The diagnosis of HCC was made histologically, or it was based on an elevated serum AFP level (>400 ng/mL) with a typical radiologic feature, or there were consistent findings from at least 2 separate imaging techniques, including a CT scan, magnetic resonance image, or angiography. Complete necrosis was defined as the radiologic disappearance of both a contrast-enhanced area on a dynamic CT scan and tumor staining on angiography together with normalization of AFP levels on 2 consecutive occasions. Recurrence was considered when there was a reappearance of viable tumor area on follow-up radiologic examinations. The enhanced or vascular staining area located within or adjacent to the treated tumor was defined as a local recurrence, and the presence of a new lesion developing at a different site from the previous tumor area was defined as a distant recurrence.
Data were expressed as the mean ± standard deviation or median (range). The cumulative rate of recurrence after complete necrosis was estimated using the Kaplan-Meier method, and the difference was determined by the log-rank test. Variables that had an association (P < .20) with recurrence in the univariate analysis also were included in a multivariate Cox regression analysis to determine the independent contribution of each variable to the recurrence after complete necrosis. A P value <0.05 was considered significant. The analysis software used was the Statistical Package for Social Science (version 11.5; SPSS Inc., Chicago, Ill).
Demographic and baseline characteristics of the enrolled patients are shown in Table 1. In total, 62 patients (40 men and 22 women) were included in the study, and the mean patient age was 56.2 ± 8.8 years. In total, 265 cycles of chemolipiodolization were performed to achieve complete necrosis with a median of 4 cycles per patient (range, 3–8 cycles per patient). The mean interval between treatment cycles was 5.8 ± 1.3 weeks (range, 4.1–9.2 weeks). Patients were followed for a median of 16.6 months (range, 7.2–37.5 months) after achieving complete necrosis.
Table 1. Baseline Characteristics of All Patients With Hepatitis B Virus-related Hepatocellular Carcinoma Who Achieved Complete Necrosis With Transarterial Chemolipiodolization
Characteristics, n = 62
HBeAg indicates hepatitis B e antigen; HBV, hepatitis B virus; ALT, alanine aminotransferase; AFP,α-fetoprotein.
56.2 ± 8.8
Sex, men:women, no.
HBeAg status, positive:negative, no.
HBV DNA level: Median (range), ×103 copies/mL
ALT: Mean ± SD, IU/L
52.7 ± 33.1
Albumin: Mean ± SD, g/dL
3.7 ± 0.5
Prothrombin time: Mean ± SD, %
81.3 ± 18.8
Total bilirubin: Mean ± SD, mg/dL
0.98 ± 0.55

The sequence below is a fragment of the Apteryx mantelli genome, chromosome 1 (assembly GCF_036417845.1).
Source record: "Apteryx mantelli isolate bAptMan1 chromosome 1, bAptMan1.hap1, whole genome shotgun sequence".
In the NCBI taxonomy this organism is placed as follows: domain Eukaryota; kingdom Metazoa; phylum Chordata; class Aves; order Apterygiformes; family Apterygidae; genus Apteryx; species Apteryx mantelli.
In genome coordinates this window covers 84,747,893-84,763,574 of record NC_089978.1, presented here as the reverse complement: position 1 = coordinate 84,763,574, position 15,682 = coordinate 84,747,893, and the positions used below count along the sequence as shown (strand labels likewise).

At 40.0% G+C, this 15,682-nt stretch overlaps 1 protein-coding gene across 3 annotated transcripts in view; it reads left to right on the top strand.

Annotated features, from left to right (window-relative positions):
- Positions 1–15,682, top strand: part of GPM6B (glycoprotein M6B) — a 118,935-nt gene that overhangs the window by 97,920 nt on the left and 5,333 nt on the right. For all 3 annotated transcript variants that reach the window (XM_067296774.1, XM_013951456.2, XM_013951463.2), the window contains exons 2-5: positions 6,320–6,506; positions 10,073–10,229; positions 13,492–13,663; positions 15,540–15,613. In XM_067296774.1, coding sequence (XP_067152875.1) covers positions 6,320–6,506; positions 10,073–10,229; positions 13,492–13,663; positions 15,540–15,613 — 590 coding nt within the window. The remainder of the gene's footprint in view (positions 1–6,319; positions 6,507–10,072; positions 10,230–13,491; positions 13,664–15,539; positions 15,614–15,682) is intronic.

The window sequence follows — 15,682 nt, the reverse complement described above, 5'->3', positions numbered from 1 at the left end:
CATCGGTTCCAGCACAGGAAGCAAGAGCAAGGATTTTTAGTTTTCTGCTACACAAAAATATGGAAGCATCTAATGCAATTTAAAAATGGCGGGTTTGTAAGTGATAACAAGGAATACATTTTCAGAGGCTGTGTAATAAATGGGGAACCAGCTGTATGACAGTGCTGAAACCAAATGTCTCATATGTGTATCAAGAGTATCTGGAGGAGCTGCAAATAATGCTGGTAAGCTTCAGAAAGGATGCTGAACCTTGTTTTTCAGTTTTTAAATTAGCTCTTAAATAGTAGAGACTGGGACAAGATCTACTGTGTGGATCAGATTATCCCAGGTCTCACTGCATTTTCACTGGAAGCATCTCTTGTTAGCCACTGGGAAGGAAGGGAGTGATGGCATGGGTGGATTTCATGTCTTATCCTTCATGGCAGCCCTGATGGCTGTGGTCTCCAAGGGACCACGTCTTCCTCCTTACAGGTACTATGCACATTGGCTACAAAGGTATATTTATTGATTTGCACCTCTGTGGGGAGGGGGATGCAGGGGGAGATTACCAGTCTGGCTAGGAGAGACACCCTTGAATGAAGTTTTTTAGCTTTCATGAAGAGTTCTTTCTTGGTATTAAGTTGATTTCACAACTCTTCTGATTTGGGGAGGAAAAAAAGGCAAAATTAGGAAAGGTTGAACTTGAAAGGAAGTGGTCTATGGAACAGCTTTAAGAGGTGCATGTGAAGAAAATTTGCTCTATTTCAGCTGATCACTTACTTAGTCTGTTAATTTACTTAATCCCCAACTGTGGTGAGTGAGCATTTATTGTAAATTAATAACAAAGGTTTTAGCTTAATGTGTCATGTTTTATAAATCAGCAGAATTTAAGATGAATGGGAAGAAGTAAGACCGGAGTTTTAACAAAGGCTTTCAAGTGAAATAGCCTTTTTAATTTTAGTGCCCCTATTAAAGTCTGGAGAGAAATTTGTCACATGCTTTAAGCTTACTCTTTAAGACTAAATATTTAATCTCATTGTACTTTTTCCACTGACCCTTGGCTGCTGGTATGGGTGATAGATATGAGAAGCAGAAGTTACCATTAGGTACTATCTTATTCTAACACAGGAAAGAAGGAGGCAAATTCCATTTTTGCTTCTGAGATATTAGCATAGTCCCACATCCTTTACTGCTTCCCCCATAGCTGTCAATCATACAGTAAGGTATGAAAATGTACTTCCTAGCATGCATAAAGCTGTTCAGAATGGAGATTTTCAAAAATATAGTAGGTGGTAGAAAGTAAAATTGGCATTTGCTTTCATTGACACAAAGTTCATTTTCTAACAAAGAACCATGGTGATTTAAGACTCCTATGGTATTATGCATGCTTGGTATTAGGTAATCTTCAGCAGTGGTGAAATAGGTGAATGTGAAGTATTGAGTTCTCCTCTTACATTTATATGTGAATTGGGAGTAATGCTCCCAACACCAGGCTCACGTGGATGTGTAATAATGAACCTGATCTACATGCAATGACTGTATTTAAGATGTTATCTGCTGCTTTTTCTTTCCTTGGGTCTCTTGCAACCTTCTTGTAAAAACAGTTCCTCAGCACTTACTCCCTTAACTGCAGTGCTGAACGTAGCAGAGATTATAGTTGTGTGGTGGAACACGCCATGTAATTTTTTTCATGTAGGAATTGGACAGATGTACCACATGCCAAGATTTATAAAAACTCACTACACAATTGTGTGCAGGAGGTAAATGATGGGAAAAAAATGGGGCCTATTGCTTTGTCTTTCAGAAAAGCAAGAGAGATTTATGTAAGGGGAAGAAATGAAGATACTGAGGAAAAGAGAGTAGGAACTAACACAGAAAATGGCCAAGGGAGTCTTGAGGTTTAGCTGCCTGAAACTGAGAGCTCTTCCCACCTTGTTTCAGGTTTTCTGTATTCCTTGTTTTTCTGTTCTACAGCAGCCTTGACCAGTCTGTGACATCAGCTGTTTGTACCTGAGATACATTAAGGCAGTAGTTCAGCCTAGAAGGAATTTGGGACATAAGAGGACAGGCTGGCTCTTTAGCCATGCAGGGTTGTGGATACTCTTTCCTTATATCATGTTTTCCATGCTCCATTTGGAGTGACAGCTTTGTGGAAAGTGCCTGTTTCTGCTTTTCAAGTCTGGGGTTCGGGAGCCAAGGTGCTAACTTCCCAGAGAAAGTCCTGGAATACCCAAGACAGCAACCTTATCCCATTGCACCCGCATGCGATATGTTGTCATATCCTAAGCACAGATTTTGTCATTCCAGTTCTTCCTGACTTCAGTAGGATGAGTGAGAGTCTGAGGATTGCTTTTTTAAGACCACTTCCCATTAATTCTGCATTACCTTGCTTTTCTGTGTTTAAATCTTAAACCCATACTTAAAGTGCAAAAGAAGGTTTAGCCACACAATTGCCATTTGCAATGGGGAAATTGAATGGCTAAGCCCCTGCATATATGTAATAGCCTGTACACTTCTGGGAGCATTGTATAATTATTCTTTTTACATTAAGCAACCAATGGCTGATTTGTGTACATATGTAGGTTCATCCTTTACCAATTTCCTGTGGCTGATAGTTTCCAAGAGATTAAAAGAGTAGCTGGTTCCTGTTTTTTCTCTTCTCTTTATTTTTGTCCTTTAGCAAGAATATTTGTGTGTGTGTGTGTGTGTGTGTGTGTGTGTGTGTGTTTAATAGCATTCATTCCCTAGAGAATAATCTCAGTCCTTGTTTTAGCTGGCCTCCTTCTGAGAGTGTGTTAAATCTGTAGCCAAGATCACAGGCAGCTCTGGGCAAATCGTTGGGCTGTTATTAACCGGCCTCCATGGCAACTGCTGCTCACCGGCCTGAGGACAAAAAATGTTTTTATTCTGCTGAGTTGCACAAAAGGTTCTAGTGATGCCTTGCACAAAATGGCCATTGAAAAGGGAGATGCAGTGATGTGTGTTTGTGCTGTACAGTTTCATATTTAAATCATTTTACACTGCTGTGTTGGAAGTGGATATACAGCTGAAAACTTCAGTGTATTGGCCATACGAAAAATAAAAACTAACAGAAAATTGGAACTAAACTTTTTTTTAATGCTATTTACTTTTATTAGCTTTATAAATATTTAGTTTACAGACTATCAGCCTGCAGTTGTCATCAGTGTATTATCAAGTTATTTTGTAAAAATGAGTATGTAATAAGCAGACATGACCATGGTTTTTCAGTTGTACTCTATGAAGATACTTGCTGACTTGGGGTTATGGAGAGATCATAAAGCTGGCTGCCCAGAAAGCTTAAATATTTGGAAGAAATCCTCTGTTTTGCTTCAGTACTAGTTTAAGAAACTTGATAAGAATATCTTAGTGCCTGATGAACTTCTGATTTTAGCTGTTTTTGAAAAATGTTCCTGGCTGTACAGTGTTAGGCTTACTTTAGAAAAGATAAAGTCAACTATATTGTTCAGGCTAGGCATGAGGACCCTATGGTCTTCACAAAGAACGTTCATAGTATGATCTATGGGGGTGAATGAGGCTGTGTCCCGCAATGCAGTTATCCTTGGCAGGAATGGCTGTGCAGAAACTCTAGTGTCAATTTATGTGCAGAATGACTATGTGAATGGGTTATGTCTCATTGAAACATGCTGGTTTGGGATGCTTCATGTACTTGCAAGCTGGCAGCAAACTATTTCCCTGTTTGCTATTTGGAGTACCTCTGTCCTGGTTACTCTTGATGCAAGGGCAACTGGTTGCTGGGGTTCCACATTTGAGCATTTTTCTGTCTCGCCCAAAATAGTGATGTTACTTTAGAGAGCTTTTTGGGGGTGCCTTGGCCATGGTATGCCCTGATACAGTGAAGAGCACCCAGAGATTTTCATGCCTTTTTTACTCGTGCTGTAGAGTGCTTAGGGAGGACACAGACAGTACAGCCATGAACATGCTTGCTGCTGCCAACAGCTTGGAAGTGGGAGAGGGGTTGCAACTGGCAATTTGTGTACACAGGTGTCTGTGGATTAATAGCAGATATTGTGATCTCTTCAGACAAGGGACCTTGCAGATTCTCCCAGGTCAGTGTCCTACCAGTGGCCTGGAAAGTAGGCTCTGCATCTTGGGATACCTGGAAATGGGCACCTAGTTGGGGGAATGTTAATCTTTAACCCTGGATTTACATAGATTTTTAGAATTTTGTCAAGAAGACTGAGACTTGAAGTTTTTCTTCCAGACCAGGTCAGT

Child-Pugh classification, A:B
AFP: Median (range), ng/mL
Tumor size: Mean ± SD, cm
3.1 ± 1.3
No. of tumors, single:multiple
Tumor type, nodular:infiltrative, no.
Overall HCC Recurrence and Its Risk Factors
Overall, 32 of 62 patients (51.6%) had a recurrence of HCC during the study period. The estimated recurrence rates at 6 months, 12 months, 18 months, and 24 months after complete necrosis were 3.8%, 29.6%, 56.9%, and 64.1%, respectively. Of the 32 patients who developed a recurrence, 13 patients (40.6%) had a local recurrence, and the remaining 19 patients (59.4%) had a distant recurrence.
To evaluate the factors that affected recurrence after complete necrosis, the 11 variables of interest shown in Table 2 were included in the analysis. In the univariate analysis, Child-Pugh Class B (P = .013), multiple tumors (P = .010), and high serum HBV DNA levels at complete necrosis (P = .008) were associated with recurrence after achieving complete necrosis. Figure 1 shows serum HBV DNA levels at complete necrosis in patients with and without recurrence, indicating a tendency toward higher HBV DNA levels in patients with recurrence than in patients without recurrence (P = .087). Consistently, multivariate analysis also indicated that Child-Pugh Class B (odds ratio [OR], 3.81; 95% confidence interval [95% CI], 1.52–9.52; P = .014), multiple tumors (OR, 2.83; 95%CI, 1.25–6.43; P = .013), and serum HBV DNA levels >105 copies/mL at complete necrosis (OR, 3.77; 95%CI, 1.70–8.38; P = .001) were independent risk factors for recurrence (Table 3). On both univariate and multivariate analyses, the serum HBV DNA level at the time of complete necrosis was identified as the strongest factor for recurrence after complete necrosis. Patients who had HBV DNA levels >105 copies/mL at the time of complete necrosis experienced more frequent episodes of posttreatment cancer recurrence after complete necrosis than patients who had HBV DNA levels ≤105 copies/mL (P = .005; log-rank test) (Fig. 2).
Table 2. Univariate Analysis of Factors Related to Recurrence After Complete Necrosis With Chemolipiodolization in Patients With Hepatitis B Virus-related Hepatocellular Carcinoma
All patients (n = 62)
Median RFS, mo
RFS indicates recurrence-free survival; HBeAg, hepatitis B e antigen; HBV, hepatitis B virus; AFP, α-fetoprotein.
Age: ≤55 y vs >55 y
16.8 vs 17.3
Sex: Men vs women
17.3 vs 23.7
HBeAg status: Postive vs negative
15.2 vs 19.5
Baseline HBV DNA: ≤105 copies/mL vs >105 copies/mL
21.4 vs 16.4
Child-Pugh Class A vs Class B
19.5 vs 10.1
AFP ≤100 ng/mL vs >100 ng/mL
18.8 vs 16.4
Tumor size ≤3 cm vs >3 cm
17.3 vs 15.2
No. of tumors: Single vs multiple
21.4 vs 10.9
Tumor type: Nodular vs infiltrative
16.8 vs 15.5
Lamivudine during transarterial therapy: Treated vs untreated
27.5 vs 15.2
HBV DNA levels at complete necrosi: ≤105 copies/mL vs >105 copies/mL
27.5 vs 14.7
Table 3. Multivariate Analysis of Factors Related to Recurrence After Complete Necrosis With Chemolipiodolization in Patients With Hepatitis B Virus-related Hepatocellular Carcinoma
All patients, n = 62
OR (95% CI)
OR indicates odds ratio; 95% CI, 95% confidence interval; HBeAg, hepatitis B e antigen; HBV, hepatitis B virus.
No. of tumors
HBV DNA levels at complete necrosis